Superficially, this may sound like splitting hairs over semantics. However, words have meaning. By borrowing a term from another domain, and subsequently distorting it, we risk further alienating that domain as a valuable source of knowledge. The reality is that armies have millennia more experience in organizing cross-functional teams, creating alignment, developing leadership, and operating in highly complex, fluid and uncertain environments — and doing so without micromanagement. In many ways, the Agile community enjoys re-inventing the wheel, rather than looking over their shoulder.

So what does the military really mean when they use the terms command and control?

Command is the authority to decide on the direction of an organization, and then to align the efforts of the organization to those ends. In any organization (even an Agile one) this alignment is critical. How that alignment is achieved is a matter of leadership (or lack thereof). This is in complete agreement with Niel Nickolaisen’s Purpose Alignment Model, which reiterates the importance of selecting and communicating alignment in enabling decentralized decision making.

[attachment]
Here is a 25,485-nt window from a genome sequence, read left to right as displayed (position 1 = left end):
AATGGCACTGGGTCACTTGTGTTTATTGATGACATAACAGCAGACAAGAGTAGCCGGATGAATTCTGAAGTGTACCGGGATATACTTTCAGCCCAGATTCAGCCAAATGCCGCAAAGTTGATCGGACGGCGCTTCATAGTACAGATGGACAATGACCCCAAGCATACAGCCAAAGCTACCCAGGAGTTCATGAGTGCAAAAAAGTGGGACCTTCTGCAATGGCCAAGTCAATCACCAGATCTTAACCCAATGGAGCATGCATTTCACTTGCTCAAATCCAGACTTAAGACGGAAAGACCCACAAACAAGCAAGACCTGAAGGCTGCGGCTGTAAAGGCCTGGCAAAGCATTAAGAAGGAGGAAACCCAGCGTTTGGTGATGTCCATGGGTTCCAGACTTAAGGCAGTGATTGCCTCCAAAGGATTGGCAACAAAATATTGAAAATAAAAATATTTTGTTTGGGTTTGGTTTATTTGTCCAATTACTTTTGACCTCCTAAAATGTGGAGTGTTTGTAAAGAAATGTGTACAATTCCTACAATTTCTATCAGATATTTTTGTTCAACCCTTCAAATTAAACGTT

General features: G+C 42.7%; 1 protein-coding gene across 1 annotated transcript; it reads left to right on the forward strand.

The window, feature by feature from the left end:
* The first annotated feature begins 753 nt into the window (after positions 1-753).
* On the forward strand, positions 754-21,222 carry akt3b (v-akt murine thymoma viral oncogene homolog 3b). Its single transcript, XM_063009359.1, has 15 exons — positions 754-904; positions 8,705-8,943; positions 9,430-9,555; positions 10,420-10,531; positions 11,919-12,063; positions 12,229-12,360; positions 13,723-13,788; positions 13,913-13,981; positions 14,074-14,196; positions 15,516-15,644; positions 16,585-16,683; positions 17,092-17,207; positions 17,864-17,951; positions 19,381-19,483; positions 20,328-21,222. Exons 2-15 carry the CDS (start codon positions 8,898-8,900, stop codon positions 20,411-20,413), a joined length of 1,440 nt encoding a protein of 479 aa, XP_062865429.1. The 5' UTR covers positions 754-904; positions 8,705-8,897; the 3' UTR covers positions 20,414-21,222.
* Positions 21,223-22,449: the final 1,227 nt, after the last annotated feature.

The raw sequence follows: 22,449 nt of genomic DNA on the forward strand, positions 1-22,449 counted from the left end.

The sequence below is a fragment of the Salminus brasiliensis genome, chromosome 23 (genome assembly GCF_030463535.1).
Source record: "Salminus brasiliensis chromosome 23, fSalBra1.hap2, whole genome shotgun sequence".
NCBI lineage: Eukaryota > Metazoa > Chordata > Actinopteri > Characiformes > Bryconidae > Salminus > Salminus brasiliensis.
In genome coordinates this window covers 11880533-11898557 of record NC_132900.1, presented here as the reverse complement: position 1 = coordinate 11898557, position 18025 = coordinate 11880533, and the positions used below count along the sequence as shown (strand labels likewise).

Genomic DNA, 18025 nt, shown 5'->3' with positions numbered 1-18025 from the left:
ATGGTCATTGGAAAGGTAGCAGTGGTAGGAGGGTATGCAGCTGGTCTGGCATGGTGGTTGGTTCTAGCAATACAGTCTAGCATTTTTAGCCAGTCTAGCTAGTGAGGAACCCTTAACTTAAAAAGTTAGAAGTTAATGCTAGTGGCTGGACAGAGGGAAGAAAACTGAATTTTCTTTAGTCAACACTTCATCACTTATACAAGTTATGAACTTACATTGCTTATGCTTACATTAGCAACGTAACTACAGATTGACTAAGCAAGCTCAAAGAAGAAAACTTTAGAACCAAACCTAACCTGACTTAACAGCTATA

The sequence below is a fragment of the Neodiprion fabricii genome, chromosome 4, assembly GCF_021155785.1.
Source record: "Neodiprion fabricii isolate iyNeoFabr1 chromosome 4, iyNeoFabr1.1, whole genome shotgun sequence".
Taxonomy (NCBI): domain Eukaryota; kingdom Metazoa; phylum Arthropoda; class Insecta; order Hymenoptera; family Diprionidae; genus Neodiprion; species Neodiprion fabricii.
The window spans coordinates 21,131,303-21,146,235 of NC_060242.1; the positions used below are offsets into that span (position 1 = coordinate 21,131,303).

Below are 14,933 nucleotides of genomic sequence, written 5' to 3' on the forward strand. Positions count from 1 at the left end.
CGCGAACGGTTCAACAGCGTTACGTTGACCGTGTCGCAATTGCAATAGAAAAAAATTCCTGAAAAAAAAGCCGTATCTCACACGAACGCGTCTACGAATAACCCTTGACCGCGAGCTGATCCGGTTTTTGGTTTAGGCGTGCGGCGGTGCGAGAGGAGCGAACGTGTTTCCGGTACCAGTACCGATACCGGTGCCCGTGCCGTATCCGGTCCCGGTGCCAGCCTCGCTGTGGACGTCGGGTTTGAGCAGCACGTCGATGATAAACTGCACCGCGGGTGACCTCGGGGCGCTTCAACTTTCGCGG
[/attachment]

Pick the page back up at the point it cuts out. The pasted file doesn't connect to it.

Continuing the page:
Canadian military doctrine intimately relates command and leadership in a manner which eerily echoes “individuals and interactions over processes and tools”:

“…it is clear that command is a human endeavour, and relies more on the dynamics that exist between a commander and his subordinates than simply legal authority.” Command B-GL-300–003/FP-000 National Defence Canada

Control is a doctrinally distinct, but related, term from “command”. Contrary to popular belief, “control” does not mean controlling people — it refers to the systemic mechanisms that enable effective decision making in response to a complex and changing situation. Backlog re-prioritization? That’s exercising control.